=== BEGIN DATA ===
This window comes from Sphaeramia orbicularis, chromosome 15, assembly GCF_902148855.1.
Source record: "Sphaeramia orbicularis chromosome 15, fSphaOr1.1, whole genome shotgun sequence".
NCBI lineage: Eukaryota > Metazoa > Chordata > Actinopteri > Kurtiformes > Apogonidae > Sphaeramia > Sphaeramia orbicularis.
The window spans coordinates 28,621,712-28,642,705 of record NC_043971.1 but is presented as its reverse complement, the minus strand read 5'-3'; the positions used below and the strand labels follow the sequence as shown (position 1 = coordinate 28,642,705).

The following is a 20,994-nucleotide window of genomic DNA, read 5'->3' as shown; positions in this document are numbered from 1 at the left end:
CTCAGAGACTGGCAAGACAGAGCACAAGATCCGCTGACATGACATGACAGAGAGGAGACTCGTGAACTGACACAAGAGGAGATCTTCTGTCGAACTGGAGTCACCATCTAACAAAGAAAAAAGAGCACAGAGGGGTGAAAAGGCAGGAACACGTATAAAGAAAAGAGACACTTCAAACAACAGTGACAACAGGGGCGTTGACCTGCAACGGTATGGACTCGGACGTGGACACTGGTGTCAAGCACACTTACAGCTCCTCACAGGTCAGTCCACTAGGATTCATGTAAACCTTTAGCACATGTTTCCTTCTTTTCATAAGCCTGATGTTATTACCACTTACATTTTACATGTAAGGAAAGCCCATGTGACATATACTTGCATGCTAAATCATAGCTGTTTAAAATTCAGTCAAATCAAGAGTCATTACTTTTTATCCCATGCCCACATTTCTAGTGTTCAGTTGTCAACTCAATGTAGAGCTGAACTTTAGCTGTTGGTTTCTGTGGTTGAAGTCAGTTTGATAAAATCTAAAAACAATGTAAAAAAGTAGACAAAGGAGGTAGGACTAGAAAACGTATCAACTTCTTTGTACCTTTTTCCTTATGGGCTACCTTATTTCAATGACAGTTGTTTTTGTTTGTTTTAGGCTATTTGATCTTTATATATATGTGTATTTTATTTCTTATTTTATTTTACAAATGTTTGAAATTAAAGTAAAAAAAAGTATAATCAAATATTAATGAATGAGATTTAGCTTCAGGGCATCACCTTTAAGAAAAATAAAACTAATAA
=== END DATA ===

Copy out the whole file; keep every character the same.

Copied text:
This window comes from Sphaeramia orbicularis, chromosome 15, assembly GCF_902148855.1.
Source record: "Sphaeramia orbicularis chromosome 15, fSphaOr1.1, whole genome shotgun sequence".
NCBI lineage: Eukaryota > Metazoa > Chordata > Actinopteri > Kurtiformes > Apogonidae > Sphaeramia > Sphaeramia orbicularis.
The window spans coordinates 28,621,712-28,642,705 of record NC_043971.1 but is presented as its reverse complement, the minus strand read 5'-3'; the positions used below and the strand labels follow the sequence as shown (position 1 = coordinate 28,642,705).

The following is a 20,994-nucleotide window of genomic DNA, read 5'->3' as shown; positions in this document are numbered from 1 at the left end:
CTCAGAGACTGGCAAGACAGAGCACAAGATCCGCTGACATGACATGACAGAGAGGAGACTCGTGAACTGACACAAGAGGAGATCTTCTGTCGAACTGGAGTCACCATCTAACAAAGAAAAAAGAGCACAGAGGGGTGAAAAGGCAGGAACACGTATAAAGAAAAGAGACACTTCAAACAACAGTGACAACAGGGGCGTTGACCTGCAACGGTATGGACTCGGACGTGGACACTGGTGTCAAGCACACTTACAGCTCCTCACAGGTCAGTCCACTAGGATTCATGTAAACCTTTAGCACATGTTTCCTTCTTTTCATAAGCCTGATGTTATTACCACTTACATTTTACATGTAAGGAAAGCCCATGTGACATATACTTGCATGCTAAATCATAGCTGTTTAAAATTCAGTCAAATCAAGAGTCATTACTTTTTATCCCATGCCCACATTTCTAGTGTTCAGTTGTCAACTCAATGTAGAGCTGAACTTTAGCTGTTGGTTTCTGTGGTTGAAGTCAGTTTGATAAAATCTAAAAACAATGTAAAAAAGTAGACAAAGGAGGTAGGACTAGAAAACGTATCAACTTCTTTGTACCTTTTTCCTTATGGGCTACCTTATTTCAATGACAGTTGTTTTTGTTTGTTTTAGGCTATTTGATCTTTATATATATGTGTATTTTATTTCTTATTTTATTTTACAAATGTTTGAAATTAAAGTAAAAAAAAGTATAATCAAATATTAATGAATGAGATTTAGCTTCAGGGCATCACCTTTAAGAAAAATAAAACTAATAA